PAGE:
I am actually trying to tackle the whole issue of damages here - how do I quantify the cost of receiving a spam or a series of spam - often it can throw me off my train of thought and cause significant stress and annoyance but rarely means paying extra cash to anyone. It costs A&A tens of thousands in spam filtering servers, hosting, power, networking, staff time and so on.
What I am proposing in this reply is one of several tactics I am trying out. The idea here is to make the damages a clearly demonstrable cost by making it part of a contract for the email services (just with me personally for now). This has not gone to court yet, and I have not collected the money from the company yet.
I am open to other ideas - I think £50 is not an unreasonable level of damages, and some other sites tackling spammers suggest that it should be much higher even as a personal claim.
Anway, my reply to latest spam:-
On 27/07/13 18:33, Thomson Data UK wrote:
Hi Adrian We’d love [redacted] to try us as a supplier for business marketing data. Our permission based B2B UK Data holds just over 695,000 records. Full information fields are included with an email address with every record.
I would love to know how you identify which of the email addresses in your databases are held by an "individual subscriber" whereby it could be a criminal offence to send unsolicited marketing emails. You even have to take in to account cases where an email address may have previously been that for a contact at a business, and is now supplied to an individual subscriber. Notably, you failed with regard to the email address to which you have sent this email. In light of this please take note of the following. NOTICE BEFORE ACTION! You have transmitted an unsolicited communication for the purpose of direct marketing by means of electronic mail to an individual subscriber contrary to section 22 of The Privacy and Electronic Communications (EC Directive) Regulations 2003. Andrews & Arnold Ltd provide spam filtering services to the subscriber for this email address, and provide compensation to the subscriber for emails which get past the spam filtering. The compensation claimed by the subscriber in this case is £50 as per our terms with the subscriber. As such Andrews & Arnold Ltd has suffered a loss of £50 because of your breach of the regulations. Under section 30 of the regulations, Andrews & Arnold Ltd is entitled to take civil action against you for damages. We hereby claim damages from you for costs of £50. Should this matter go to court we inden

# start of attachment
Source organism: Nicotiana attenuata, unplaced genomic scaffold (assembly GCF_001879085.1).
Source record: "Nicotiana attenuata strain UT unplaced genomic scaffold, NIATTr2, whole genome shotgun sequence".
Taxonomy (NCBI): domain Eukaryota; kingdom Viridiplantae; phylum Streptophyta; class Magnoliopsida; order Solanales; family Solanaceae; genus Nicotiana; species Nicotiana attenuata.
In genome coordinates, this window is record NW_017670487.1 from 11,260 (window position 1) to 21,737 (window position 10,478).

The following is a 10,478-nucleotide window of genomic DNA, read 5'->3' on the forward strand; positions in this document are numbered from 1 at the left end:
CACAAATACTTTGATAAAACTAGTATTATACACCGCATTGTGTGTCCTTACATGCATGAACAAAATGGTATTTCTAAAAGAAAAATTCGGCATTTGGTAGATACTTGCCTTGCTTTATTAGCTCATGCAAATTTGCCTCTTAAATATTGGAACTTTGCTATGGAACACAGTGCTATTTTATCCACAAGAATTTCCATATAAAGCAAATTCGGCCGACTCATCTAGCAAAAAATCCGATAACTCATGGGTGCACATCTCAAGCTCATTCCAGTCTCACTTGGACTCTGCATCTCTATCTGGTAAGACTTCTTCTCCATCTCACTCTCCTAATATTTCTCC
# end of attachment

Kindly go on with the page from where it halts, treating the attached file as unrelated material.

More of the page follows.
td to rely on your email as evidence of your communication contrary to the regulations, and a copy of the contract between the recipient and Andrews & Arnold Ltd as to damages incurred as well as a statement from the recipient confirming consent was not given for transmission of such emails. In light of pre-action conduct directions under the civil procedure rules for action in the county court small claims track, and in consideration of the sums involved we invite "discussion and negotiation" as a means of Alternative Dispute Resolution (ADR), via email. If we receive no reply within 14 days, or if this discussion and negotiation does not resolve the matter, we will proceed with a county court claim without further notice. Please send your payment to:- Sort Code 20-16-99 Account 30170666 Reference A1209A-PECN0090 We may report this matter to the criminal enforcement authority for such breaches. They may take action and involve the CPS as well as issuing fines. If you choose to resolve this matter promptly with a payment we will refrain from doing so in this case. I look forward to your prompt reply.-- Adrian Kennard Director Andrews & Arnold Ltd UK Company 3342760